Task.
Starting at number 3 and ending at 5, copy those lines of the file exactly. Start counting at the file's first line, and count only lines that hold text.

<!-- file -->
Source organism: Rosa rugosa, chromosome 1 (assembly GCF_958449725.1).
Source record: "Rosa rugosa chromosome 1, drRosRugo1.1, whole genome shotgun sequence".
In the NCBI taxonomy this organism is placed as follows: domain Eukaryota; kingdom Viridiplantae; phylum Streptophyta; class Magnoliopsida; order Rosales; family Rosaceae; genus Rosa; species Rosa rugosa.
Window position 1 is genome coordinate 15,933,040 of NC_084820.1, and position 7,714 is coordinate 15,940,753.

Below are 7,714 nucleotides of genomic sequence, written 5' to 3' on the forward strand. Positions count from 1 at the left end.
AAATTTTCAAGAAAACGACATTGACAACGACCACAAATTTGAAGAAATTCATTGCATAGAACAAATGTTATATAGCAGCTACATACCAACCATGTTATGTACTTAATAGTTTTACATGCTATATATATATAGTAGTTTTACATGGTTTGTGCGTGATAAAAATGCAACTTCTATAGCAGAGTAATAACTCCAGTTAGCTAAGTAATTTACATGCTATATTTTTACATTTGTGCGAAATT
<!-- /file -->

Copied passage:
In the NCBI taxonomy this organism is placed as follows: domain Eukaryota; kingdom Viridiplantae; phylum Streptophyta; class Magnoliopsida; order Rosales; family Rosaceae; genus Rosa; species Rosa rugosa.
Window position 1 is genome coordinate 15,933,040 of NC_084820.1, and position 7,714 is coordinate 15,940,753.

Below are 7,714 nucleotides of genomic sequence, written 5' to 3' on the forward strand. Positions count from 1 at the left end.